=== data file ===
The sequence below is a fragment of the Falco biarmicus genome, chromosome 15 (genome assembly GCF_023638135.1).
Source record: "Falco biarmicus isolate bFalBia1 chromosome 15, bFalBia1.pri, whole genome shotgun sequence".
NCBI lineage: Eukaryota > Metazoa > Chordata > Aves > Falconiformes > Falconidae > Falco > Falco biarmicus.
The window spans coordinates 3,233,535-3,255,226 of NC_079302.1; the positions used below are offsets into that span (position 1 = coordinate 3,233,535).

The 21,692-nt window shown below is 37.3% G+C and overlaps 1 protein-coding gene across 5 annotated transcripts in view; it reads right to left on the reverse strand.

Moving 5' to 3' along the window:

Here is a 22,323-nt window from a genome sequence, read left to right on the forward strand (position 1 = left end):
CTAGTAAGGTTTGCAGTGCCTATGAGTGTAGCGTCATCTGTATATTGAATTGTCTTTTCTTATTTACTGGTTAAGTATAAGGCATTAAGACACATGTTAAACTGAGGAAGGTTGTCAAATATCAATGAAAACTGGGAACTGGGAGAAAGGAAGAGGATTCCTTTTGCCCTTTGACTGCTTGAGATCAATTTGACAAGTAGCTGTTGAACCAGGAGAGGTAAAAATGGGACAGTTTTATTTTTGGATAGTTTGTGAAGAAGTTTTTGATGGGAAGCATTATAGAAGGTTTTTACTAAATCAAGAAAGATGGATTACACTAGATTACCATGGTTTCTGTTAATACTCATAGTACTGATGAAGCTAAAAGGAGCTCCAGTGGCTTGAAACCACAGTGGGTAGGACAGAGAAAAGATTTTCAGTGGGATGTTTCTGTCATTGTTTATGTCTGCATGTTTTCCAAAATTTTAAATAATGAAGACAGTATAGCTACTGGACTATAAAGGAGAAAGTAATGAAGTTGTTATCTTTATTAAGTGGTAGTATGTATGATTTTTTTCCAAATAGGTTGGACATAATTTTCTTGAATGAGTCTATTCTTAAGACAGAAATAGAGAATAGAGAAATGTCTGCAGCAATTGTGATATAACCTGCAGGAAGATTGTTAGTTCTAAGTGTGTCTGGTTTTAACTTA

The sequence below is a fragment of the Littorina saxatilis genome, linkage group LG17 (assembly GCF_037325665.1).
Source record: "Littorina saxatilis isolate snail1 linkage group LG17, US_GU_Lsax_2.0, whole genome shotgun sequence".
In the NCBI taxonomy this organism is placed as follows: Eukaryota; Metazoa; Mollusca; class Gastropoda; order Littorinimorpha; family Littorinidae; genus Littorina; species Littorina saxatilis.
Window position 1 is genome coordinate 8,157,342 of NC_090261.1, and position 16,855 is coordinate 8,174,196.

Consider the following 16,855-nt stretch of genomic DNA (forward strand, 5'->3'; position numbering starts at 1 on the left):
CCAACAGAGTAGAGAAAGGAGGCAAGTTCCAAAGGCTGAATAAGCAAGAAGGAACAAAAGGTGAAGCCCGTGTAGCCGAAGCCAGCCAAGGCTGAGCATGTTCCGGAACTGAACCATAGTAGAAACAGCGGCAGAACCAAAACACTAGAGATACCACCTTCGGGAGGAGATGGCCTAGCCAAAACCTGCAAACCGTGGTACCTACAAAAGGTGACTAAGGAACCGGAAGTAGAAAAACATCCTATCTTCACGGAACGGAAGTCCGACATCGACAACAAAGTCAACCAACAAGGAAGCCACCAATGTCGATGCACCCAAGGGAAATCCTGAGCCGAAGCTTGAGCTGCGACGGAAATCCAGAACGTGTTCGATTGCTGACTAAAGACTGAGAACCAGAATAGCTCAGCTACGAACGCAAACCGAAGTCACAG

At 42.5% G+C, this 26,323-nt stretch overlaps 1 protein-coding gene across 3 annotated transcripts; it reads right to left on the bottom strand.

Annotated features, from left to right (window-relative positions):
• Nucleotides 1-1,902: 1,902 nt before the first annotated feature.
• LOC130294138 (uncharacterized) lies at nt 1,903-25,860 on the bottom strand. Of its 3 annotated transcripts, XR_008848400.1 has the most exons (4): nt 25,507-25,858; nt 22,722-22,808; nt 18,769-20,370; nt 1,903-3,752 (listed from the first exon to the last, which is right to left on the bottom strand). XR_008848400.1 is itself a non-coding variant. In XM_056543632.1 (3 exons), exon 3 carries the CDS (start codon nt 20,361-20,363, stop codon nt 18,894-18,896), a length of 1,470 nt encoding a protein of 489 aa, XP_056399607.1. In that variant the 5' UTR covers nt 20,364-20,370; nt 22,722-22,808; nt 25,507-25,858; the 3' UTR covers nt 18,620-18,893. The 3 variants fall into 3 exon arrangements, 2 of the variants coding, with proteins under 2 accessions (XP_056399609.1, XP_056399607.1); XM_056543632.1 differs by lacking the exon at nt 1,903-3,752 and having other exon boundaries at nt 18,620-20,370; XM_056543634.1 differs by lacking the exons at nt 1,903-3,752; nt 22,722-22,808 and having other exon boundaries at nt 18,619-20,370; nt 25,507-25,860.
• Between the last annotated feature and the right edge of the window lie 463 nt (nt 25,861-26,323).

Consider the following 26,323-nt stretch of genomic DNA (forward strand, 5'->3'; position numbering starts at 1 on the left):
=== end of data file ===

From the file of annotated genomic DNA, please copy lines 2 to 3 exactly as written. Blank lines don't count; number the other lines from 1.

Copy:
Source record: "Falco biarmicus isolate bFalBia1 chromosome 15, bFalBia1.pri, whole genome shotgun sequence".
NCBI lineage: Eukaryota > Metazoa > Chordata > Aves > Falconiformes > Falconidae > Falco > Falco biarmicus.